I guess you can hold the toast.
For those who suggested that doom awaited the Lakers in the absence of a healthy Kobe Bryant — OK, for me — Game 5 against the Thunder was an eye-opener, and that's after 13 years of eye-openers, one more amazing than the next one.
After pulling all those rabbits out of hats, Bryant came up with the all-timer in Tuesday's Game 5:
He reached into his hat and pulled out Kobe Bryant.
Taking what he had left — a sore knee that felt good, if not good enough to explode off — Bryant reinvented himself, becoming the playmaker who ran the Lakers offense and the defensive scourge who shut down Russell Westbrook and the Thunder offense.
Of course, being Kobe, he said he could have scored 50 as easily, but thought it better to involve Pau Gasol and Andrew Bynum ("If I didn't have Pau, Andrew... I'd score 45, 50 points and everybody would say, ‘Damn, he shoots too much.' ")
Actually, given Bryant's limits, what he did Tuesday was incredible.
The real story, according to Lakers sources, is that they don't know how good Kobe will feel game to game, and, said one, "Neither does he."
Being Kobe, Bryant offers only clues and leaves everyone guessing — making himself a blank canvas on which they can paint anything ... like the old charges of "pouting" that surfaced after his ineffectual Game 4.
Thirteen years later, still a wonder and a lightning rod.
For all Bryant's imperial certainty that led him to the peculiar niche he occupies, he has undeniable attributes beyond his rarely seen skill level and never-before-seen commitment.
He's all heart, to a fault. Having a little less would have saved him from 1,000 gaffes, such as playing so hurt for so long this season.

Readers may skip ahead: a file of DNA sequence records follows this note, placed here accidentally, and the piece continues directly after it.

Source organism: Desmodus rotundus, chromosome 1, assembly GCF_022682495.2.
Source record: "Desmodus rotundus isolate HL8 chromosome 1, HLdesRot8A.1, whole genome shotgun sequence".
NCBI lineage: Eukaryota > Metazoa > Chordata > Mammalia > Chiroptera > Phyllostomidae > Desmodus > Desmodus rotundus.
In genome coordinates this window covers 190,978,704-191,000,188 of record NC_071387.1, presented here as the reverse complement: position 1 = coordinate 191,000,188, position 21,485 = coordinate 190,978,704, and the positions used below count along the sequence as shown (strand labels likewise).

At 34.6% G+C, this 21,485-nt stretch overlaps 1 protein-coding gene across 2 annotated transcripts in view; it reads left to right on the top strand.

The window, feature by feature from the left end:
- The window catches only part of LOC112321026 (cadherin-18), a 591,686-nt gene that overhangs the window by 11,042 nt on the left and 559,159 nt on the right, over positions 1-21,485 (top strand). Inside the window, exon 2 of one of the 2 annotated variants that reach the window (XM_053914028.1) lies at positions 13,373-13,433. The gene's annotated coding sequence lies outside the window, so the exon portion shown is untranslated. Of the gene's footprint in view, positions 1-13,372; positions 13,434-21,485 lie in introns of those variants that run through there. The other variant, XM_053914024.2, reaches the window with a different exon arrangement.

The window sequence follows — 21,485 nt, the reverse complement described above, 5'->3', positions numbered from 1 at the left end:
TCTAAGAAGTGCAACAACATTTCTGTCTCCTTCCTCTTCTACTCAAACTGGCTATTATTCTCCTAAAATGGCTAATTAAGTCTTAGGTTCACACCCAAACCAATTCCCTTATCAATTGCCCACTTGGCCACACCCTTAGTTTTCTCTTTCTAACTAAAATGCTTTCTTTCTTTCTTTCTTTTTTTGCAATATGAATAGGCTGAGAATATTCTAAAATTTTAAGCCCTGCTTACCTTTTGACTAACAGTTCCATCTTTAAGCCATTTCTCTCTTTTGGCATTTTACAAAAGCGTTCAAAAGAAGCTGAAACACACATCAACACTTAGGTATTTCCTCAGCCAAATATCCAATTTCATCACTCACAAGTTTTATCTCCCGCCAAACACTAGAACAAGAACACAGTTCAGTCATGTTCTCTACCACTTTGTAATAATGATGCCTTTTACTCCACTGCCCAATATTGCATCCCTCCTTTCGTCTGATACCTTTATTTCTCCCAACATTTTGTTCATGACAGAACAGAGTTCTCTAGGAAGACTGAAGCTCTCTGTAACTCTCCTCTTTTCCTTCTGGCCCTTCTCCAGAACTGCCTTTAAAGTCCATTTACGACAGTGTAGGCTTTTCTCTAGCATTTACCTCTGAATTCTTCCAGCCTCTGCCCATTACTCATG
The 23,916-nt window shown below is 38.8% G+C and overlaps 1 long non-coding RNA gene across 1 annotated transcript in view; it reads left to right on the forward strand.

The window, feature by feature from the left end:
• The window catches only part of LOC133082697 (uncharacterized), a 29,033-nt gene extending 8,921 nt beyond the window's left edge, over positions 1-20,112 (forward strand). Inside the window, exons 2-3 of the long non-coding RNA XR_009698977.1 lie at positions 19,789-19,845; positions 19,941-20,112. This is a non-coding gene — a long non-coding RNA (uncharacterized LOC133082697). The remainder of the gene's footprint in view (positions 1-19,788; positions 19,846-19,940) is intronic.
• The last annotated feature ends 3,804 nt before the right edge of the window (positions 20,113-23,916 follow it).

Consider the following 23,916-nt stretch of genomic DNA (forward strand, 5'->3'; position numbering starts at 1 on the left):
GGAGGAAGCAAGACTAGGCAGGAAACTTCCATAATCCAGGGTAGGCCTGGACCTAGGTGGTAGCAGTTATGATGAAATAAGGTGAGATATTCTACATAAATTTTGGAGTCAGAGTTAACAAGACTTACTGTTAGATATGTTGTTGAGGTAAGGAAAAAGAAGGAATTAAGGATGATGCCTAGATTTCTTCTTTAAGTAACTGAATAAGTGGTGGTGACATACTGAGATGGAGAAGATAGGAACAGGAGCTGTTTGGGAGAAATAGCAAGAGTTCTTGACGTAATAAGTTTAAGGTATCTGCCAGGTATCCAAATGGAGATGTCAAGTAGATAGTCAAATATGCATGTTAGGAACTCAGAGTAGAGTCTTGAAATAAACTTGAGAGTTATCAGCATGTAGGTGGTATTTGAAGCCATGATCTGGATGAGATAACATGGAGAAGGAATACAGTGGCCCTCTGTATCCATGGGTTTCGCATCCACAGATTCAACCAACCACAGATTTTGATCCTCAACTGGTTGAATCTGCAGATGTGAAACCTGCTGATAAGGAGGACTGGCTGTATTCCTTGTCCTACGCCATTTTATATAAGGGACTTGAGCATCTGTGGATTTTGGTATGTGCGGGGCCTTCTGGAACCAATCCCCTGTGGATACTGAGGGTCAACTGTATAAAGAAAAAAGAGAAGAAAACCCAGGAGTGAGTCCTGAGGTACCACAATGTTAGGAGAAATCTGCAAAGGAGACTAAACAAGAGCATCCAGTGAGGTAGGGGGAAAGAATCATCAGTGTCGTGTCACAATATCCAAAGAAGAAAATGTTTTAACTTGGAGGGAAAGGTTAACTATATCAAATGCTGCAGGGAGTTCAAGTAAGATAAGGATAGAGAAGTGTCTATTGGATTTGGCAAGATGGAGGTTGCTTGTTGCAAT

The Kobe who played with Shaquille O'Neal, was capable of pouting — although not as capable as Shaq, and never in a playoff game.
That Kobe went away a long time ago. This is his team, the one he just re-upped with, essentially for good, that will take him to the destiny he has spent his life pursuing, assuming it was his destiny.
The Kobe who resurfaced for Game 5 resembles the one who joined the U.S. Olympic team in 2007.
The other players had lost in the World Championships the summer before to Greece, which ran pick-and-roll after pick-and-roll in their red-white-and-blue mugs. At that point, the only reputation LeBron James had on defense was for not playing any.
Asking Coach Mike Krzyzewski to let him guard the opposing point guard, Bryant knocked the ball away from Venezuela's Greivis Vasquez on the first possession of the first game, dived after it, got up as Venezuela got it back, and stole Vasquez's pass, starting a fastbreak the other way.
Krzyzewski showed the play over and over. That was how they defended from that moment on.
Oh, and LeBron then went home and made his first NBA All-Defense team.
Bryant's request to guard Westbrook had the same effect on the Lakers, whose defense had been like the U.S. team, circa 2006.
Following Bryant's ferocity, the team that had previously showed great length, skill and the ability to play over opponents' heads when everything went right, came up with something new: grit.
What they'll show next remains to be seen, but in Lakerdom, or Kobedom, the wonders never cease.
Nor does the squawking.
Which reminds me...
A friend whose identity I won't divulge, but whose initials are TJS, just wrote to me, pointing out our differing perspectives on Attila the Hun, er, Kobe.
My friend is a proponent of the Kobe-was-pouting theory-in-Game-4 theory.
Of course, if Kobe was pouting, he had definitely gotten over it by Game 5, when he felt like being heroic again.
Maybe that around-the-clock treatment he was getting for his knee buoyed his spirits too!
The Kobe I know may get attitudinal in news conferences, but never, ever in playoff games, when he's Kobe Bryant, by any means necessary.
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